Rereading Sacred Text, With a Poem


In my last post I mentioned in passing the feminist interpretation of the Biblical record.  There have been many kinds and layers of this.  I was involved in a number of them.  I attended meetings of the Evangelical Women’s Caucus.  I read Daughters of Sarah and Free Indeed, two periodicals produced by women seeking to reinterpret what they had been taught.  Both survived only for a time, which is typical of small magazines of all kinds. Free Indeed took its name from the passage from John, “If the Son makes you free, you are free indeed.”  Daughters of Sarah published a few of my poems.

I learned to think for myself through looking at the many different women’s approaches to scripture.  I had gotten through college as a very good student who believed what I read, whether it agreed with my own experience or not.  Amid all the women’s perspectives, it was necessary to make choices, and one of the keys to those choices was “does it fit with my experience” instead of “does it fit with what I’ve been taught.”  This approach was the gift, for me, of feminist interpretation.

There are many stories about women in the Bible.  Some are extensive, some seem to be only fragments.  At one time I concluded, “The named woman is the one who got into trouble.”  Here is a poem I wrote during this period.


As I circle stony islands
where ten foot tides turn ledges
into granite waves,
threats to an outboard propeller,
I hear Delilah sing
with Jael and Judith.

On a bluff of ragged rock
these three women, servants
to god and country, sing by turns
of Sisera, Holophernes, Samson,
of tent peg, sword, and scissors.
The song repeats like blues,
like scissors, rock, paper,
break, cover, or cut
to the next story,
the next severed head
served up on a fine platter.

The trays have corroded
on which the tribes they served
once served them empty honors.
Their hungry song blends
with calls of cormorants and gulls.
From such contagious sorrow
I flee to deeper water.

Among other things, this poem is meant to suggest that the situation for women is similar on both sides of the conflict; Delilah was, in the history, an enemy of Jael and Judith, yet I imagine their stories were similar.  I’ve placed them not in the Mediterranean but on the Maine shore, which I know, can describe more vividly, and have used to reflect their mood and situation.

Many of the women whose work I was reading in those days gave up on the patriarchy of Christianity, and Judaism as well, altogether; some became Wiccan.  I stayed in my tradition, but continued to rethink the reading of Scripture.  Now I look at my sacred texts from many points of view.  Some days I take the words quite literally, but I am convinced that, however much inspired, they were written down by people who could only communicate in the language of their time.  Other times I am struck by how much of our God language is, and has to be, metaphor.  Always I find it a rich source of story, language and reflection on the human condition.

“Sirens” was published in Daughters of Sarah in 1990.


A Pure Beginning: Reflections and Poem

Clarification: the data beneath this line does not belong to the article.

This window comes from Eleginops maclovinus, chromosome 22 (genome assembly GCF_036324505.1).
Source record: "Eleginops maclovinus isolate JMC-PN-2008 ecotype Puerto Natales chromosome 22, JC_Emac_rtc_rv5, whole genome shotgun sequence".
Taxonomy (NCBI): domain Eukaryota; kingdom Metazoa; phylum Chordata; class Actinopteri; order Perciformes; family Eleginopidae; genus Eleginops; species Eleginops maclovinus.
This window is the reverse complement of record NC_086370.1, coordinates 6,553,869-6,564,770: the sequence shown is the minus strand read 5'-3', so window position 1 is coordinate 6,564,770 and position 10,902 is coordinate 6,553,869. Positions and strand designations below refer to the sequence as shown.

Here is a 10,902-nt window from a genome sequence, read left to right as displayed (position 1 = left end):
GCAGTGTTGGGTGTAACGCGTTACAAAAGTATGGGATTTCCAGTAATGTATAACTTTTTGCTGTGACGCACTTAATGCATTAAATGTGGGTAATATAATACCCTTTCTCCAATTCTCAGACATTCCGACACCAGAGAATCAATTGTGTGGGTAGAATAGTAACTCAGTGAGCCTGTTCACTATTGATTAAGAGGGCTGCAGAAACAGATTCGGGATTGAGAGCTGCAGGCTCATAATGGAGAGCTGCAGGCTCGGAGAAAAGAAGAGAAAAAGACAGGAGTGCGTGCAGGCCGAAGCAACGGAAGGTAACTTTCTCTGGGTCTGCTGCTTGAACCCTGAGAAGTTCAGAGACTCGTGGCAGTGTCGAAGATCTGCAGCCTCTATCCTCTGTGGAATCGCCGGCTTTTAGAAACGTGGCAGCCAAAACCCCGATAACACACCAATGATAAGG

In the nineteenth century, when John Emerson Roberts was a liberal preacher, there were many people who believed in an original “pure” Christianity, before things got messed up with doctrines and debates and rules.  One such person was Alexander Campbell, whose follower were first called “Campbellites.” They eventually became the denomination Christian Church/Disciples of Christ.  Another case was that of Joseph Smith; he  avoided creating one more denomination among many by developing a whole new Church, the Church of Jesus Christ of Latter Day Saints.

In the twentieth century there was another kind of belief in an original Christianity as feminist scholars like Elizabeth Schussler Fiorenza gathered together clues of the roles of women in early Church communities, before the bishops made them second class members.

Current scholars recognize plenty of evidence that there was no original “pure” Christianity.  The letters of Paul reflect lots of discord: “You shouldn’t eat that!”  “You shouldn’t do that!”  “My way or the highway!”  In fact, the writer of the Acts of the Apostleswhom we call Luke may have been the first to imagine a state that never existed, one of harmony and agreement among all.

What I imagine in the early church is a stronger fellowship.  But it may be that strong fellowship requires a common danger.  Those who see “true Christianity” as beleaguered in today’s “secular” culture, probably are able to build such fellowship more easily than others.  Here’s my image of then and now:


The half-light of half-learned lessons
cuts us off from elders
of the sharp-edged pagan years.
Outlined by evening sky
they walk toward prayer,
leaning over their lamps.
By flickering light they stand
in corners cut in damp earth
holding each other tall.

Old story told once more,
we rise from cushioned pews,
let fall each other, uninstructed
in the catch of shifting weight.
Shadows of wistful wishes wax
in failing light.   The dark
is out there.  Who can teach
the bending into it?

I don’t recall what darkness concerned me when I wrote this poem.  Perhaps I was just discovering that darkness is a part of life, not to be avoided.  I learned through dance that catching one who falls can be taught; we were also taught how to allow ourselves to be caught.  It’s the same with emotional support – we can learn to give and to receive, but it is something we do need to learn.

Thanks to Allen Matlins for returning this poem to the light by posting it on his blog last November.  It was published in Christian Century in 1983.  Rediscovering it has led me to look at other poems I wrote about that time, to ponder how things and people change over time, and to find several which are still “good enough to share.”